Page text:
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Alon Lischinsky's research

Are you a femboy?

We are conducting the first-ever research project to explore and understand femboy identities.

We would love to hear from you if you:

  • use the term “femboy” to describe yourself (or have used it in the past)
  • are 18 or older
  • live in the UK
  • can communicate fluently in English

Full list of my publications, including full-text versions.

I do research at the intersection of corpus linguistics and discourse analysis. In terms of methods, I am interested in linguistic approaches to digital humanities; critical discourse analysis; and narratology.

The fields I primarily work on are gender and sexuality studies, especially porn studies; branding, corporate and organisational communication; environmental communication and sustainability; and the language of the professions.

I am happy to supervise research students working on any of these topics. If you are interested in undertaking a Master's or Ph.D. project at Brookes, feel free to contact me.

Gender and sexuality

Together with Dr Kat Gupta (Roehampton), I have been working for some time on linguistic approaches to porn studies. Discussions about porn in politics, the media and even academic scholarship are very quick to claim that porn is violent, misogynistic and just plain depraved, but these claims are rarely backed up by systematic evidence of what porn films or stories actually say and show.

We are currently looking at a 1.4-billion-word corpus of online erotica to explore its depictions of various sexual practices (such as how the negotiation of consent happens in porn stories, or how different characters are shown as having agency over what happens during sex) and sexual identities (especially queer, trans and gender-nonconforming people). A key component of this research is problematising the relationship between porn text and the “real world” identities, activities and practices of authors and users.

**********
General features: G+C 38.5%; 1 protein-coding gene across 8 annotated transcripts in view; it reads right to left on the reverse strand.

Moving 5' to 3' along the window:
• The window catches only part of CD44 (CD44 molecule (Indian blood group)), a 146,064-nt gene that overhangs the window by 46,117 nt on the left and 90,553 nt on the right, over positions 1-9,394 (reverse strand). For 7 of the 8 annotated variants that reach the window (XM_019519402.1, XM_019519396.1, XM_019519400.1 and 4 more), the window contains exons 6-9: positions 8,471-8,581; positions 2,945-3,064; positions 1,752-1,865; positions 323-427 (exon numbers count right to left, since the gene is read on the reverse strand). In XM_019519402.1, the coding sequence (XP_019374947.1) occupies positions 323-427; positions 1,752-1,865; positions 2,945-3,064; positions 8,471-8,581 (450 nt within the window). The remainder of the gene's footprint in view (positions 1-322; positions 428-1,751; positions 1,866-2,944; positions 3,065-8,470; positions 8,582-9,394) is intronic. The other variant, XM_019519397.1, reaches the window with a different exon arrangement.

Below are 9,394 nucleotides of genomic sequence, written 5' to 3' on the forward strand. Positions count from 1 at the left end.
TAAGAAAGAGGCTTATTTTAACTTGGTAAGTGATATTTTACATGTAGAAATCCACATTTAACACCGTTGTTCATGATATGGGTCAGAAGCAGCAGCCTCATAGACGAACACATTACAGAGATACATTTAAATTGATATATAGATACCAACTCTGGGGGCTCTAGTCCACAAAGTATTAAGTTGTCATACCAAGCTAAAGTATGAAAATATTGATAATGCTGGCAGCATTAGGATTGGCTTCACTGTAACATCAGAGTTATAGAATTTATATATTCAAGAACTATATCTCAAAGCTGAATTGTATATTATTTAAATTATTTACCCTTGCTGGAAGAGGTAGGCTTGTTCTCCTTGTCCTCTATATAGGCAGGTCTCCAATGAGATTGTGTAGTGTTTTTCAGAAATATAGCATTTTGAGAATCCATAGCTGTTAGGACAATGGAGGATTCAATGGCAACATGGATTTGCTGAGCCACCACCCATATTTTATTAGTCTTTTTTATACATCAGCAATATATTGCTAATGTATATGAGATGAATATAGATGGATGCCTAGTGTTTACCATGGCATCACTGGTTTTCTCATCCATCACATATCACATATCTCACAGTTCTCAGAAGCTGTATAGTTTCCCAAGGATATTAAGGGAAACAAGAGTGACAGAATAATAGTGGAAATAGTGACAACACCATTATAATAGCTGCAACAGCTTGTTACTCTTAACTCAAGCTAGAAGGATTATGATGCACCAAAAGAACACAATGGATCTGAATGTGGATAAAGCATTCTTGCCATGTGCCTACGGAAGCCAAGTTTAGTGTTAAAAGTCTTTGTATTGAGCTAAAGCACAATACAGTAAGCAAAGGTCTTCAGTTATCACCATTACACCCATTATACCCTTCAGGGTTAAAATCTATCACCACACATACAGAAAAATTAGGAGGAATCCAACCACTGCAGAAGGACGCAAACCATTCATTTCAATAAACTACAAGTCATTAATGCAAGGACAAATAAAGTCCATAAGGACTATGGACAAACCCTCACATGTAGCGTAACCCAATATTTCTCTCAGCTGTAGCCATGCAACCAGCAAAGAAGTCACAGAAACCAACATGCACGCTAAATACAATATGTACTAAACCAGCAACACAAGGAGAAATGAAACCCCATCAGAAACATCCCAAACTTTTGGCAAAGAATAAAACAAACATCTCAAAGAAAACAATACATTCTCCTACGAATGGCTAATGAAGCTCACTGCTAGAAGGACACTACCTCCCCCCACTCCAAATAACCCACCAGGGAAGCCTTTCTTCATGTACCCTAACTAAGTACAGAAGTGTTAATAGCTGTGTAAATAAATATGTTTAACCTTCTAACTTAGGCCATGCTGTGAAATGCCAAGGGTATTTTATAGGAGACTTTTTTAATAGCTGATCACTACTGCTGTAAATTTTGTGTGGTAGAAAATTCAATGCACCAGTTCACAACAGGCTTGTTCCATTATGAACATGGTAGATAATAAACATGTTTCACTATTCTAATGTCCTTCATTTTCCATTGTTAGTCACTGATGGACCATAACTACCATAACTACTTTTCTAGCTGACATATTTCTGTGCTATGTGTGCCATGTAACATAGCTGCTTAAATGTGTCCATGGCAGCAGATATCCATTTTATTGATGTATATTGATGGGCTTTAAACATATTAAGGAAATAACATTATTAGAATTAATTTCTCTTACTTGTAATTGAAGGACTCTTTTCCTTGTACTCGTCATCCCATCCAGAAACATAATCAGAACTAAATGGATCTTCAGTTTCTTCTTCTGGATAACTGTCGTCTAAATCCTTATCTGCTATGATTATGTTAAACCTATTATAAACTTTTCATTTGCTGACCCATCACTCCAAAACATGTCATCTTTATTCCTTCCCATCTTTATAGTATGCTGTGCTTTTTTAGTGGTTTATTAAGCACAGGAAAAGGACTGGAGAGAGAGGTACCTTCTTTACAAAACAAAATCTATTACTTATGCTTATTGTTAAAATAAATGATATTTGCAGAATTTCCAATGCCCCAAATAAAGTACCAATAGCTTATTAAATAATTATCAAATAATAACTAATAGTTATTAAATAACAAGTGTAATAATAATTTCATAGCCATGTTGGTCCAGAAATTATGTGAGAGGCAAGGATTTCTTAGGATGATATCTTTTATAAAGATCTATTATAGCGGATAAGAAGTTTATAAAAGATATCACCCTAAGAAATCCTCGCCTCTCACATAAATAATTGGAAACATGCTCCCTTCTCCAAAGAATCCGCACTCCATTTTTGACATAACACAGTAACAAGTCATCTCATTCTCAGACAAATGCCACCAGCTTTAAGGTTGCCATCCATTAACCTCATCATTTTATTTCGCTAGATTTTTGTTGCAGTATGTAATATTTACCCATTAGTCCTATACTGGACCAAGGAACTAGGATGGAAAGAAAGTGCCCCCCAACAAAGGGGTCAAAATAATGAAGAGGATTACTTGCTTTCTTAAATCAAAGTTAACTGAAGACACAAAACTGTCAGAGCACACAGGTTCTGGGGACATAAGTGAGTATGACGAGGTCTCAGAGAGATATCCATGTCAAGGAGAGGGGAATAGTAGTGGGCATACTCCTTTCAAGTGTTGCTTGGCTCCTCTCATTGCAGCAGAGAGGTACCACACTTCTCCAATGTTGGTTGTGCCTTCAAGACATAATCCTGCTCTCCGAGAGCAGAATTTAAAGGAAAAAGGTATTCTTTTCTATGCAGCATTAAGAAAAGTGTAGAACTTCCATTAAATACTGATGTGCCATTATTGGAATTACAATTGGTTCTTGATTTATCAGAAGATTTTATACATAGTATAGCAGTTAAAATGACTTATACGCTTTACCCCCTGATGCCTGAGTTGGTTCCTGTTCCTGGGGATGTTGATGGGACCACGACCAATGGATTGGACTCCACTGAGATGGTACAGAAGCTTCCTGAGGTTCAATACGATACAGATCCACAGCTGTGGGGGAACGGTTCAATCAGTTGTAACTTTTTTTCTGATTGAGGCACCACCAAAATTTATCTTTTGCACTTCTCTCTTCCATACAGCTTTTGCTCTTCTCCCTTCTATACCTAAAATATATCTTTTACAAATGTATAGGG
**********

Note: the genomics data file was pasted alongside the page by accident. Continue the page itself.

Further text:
Branding and organisational communication

My doctoral research focused on popular management books — the kind that infest the shelves at Heathrow — and especially how the authors of these books build up an authoritative image drawing on personal experience, cautionary tales and anecdotes. This interest in the persuasive aspect of corporate communications has extended since into how organisations construct an environmentally-friendly image for themselves, and more broadly into the language aspects of public relations and branding.

I have also worked as a consultant in this last field, advising charitable organisations on how to develop a tone of voice that matches their goals and identity, and how to implement it consistently across different media platforms and interactions with clients.

Other projects